With the Archdiocese of New York looking to close St. Dominic School, students, parents, teachers and alumni took to the streets tto keep it open.
On Thursday, December 2, about 200 Van Nest residents and St. Dominic families gathered at St. Dominic Church before marching in a defiant display of support and solidarity along Morris Park Avenue and White Plains Road to the school.
Those that came brought signs and candles, and chanted “save our school” as they marched.
“There comes a time when you have to stop talking and start walking,” Joe Thompson, a member of Community Board 11, told the crowd that gathered in the school’s gymnasium after the march.
Recently the archdiocese put St. Dominic School, along with five other Bronx Catholic schools, on a list of facilities that will no longer receive funding from the diocese. Officials estimate that, if the diocese cuts the funds, the school will have a $350,000 deficit.
“I do not believe that they made this decision lightly,” said father Robert Badillo. “But we’re here tonight because we have hope.”
While the school’s future is in jeopardy, so far, nothing is set in stone.
The diocese asked all the schools on the list to present a plan outlining how the school plans to right its finances within the next five years.
School officials said they have submitted their plan, but declined to give specifics, although many have previously discussed plans to lease out some space in the school.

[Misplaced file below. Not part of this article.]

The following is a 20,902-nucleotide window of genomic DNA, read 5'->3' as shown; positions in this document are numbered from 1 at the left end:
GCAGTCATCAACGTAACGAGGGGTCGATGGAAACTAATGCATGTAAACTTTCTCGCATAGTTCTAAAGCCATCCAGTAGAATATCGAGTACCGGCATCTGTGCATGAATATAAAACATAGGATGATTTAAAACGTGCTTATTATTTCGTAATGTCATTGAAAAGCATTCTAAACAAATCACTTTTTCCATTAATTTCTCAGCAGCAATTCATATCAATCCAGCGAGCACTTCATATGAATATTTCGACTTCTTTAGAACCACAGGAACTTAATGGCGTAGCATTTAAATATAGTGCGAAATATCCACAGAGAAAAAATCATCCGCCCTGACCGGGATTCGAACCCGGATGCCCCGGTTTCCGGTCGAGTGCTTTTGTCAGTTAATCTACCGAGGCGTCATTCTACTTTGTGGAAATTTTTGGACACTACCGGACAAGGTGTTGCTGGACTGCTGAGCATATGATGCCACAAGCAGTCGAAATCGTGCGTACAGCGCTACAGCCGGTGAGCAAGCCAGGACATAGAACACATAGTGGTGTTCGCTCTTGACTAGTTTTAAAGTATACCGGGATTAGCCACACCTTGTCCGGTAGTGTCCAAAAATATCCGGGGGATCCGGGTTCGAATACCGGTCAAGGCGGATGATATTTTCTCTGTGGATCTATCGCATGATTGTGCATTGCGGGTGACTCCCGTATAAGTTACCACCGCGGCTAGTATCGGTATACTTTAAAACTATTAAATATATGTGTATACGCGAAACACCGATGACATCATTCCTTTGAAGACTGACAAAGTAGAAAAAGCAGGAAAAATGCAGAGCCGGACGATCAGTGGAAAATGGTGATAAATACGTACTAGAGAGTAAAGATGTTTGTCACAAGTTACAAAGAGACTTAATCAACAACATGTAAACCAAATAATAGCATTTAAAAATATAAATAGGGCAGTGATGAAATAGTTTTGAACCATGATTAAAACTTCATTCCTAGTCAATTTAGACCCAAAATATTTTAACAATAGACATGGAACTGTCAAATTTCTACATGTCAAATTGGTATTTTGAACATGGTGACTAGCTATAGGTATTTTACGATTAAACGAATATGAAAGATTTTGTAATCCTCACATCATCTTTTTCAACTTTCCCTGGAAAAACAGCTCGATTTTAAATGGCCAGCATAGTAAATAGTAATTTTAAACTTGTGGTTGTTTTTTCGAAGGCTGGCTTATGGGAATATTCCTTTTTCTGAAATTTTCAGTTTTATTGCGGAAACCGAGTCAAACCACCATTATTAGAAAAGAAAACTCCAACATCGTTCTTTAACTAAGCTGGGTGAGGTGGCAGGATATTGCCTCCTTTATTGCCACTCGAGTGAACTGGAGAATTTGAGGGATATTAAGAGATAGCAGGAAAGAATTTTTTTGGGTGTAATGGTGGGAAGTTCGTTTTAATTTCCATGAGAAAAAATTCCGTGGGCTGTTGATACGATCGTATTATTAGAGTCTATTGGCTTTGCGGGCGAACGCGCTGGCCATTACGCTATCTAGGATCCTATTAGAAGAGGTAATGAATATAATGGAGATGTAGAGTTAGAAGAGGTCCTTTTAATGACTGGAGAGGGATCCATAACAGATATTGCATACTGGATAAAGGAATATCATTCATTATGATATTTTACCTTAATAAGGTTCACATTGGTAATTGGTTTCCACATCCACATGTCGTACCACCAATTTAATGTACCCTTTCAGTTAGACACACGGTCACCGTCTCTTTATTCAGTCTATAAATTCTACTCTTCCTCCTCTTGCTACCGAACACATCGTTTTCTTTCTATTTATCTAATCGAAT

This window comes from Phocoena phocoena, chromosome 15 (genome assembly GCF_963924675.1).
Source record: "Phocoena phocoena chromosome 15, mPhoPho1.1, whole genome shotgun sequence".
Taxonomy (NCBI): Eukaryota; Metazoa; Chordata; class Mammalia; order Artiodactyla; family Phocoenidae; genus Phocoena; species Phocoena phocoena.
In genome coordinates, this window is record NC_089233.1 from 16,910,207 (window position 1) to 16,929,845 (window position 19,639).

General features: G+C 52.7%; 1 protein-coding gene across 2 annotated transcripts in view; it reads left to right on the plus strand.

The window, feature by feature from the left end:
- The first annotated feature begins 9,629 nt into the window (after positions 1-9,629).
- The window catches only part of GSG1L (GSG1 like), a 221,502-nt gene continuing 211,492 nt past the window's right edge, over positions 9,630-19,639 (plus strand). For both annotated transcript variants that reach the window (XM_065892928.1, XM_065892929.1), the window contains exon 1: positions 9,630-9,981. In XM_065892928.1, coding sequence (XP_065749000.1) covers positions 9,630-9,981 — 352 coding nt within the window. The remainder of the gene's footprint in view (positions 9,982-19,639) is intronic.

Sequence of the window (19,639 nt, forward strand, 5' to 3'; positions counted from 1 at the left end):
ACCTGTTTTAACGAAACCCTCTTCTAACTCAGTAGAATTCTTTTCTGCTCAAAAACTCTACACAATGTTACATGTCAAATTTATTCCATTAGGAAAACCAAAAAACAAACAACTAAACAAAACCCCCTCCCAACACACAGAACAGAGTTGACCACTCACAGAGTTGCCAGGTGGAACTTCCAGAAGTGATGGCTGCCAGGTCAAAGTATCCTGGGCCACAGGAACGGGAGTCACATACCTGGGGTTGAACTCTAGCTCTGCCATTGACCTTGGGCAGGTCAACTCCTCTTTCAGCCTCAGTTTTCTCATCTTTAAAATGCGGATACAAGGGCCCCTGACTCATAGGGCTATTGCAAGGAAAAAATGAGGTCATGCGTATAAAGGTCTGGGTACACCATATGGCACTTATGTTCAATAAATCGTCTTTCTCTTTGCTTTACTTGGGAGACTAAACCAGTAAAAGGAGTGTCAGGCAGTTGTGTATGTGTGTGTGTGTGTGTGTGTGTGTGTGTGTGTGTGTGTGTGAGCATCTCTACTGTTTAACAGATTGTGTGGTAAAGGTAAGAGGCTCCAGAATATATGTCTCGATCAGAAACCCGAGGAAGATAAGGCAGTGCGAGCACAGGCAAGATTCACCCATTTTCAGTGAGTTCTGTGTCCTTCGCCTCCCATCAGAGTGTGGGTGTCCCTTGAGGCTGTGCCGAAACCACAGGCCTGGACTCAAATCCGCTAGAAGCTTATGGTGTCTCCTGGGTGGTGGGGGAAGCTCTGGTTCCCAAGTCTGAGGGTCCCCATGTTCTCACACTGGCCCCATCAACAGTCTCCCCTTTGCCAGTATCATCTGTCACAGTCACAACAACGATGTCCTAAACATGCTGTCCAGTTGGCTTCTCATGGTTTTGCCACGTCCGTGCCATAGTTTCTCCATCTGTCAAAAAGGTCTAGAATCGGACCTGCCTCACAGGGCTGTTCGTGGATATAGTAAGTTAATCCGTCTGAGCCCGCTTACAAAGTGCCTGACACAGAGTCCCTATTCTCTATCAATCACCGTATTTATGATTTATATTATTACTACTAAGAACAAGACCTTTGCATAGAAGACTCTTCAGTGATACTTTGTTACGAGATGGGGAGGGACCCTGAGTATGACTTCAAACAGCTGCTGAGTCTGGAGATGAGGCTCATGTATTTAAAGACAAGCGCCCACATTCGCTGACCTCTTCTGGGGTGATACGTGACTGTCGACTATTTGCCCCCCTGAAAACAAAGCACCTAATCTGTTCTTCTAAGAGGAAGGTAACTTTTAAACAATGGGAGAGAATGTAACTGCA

“It’s an amazing school and I can’t believe it’s come to this,” said Cindy Santiago, who marched with her husband Jimmy, and her daughter Sabrina, a fourth-grader.
“If it closes, what’s left for them?” Santiago said.
Councilman Jimmy Vacca and Senator Jeff Klein, along with several representatives and other community leaders pledged their support for the school and promised to do everything in their power to keep the facility from closing.
“Our children deserve the best education possible and St. Dominic has been doing that for years,” said John Fratta, district manager of CB 11.
“The Van Nest community is alive and well today. Everything is starting to fall into place here. We can’t allow this school to close. It is the heart and should of the Van Nest community.”
For six-graders Jenalee Jones and Nicole Orta, closing the school would mean separating from the friends and family they have grown to love.
“The school is like a family,” Orta said. “These doors are always open for everybody.”
“My mom has no idea where I would go if the school closes,” Jones said.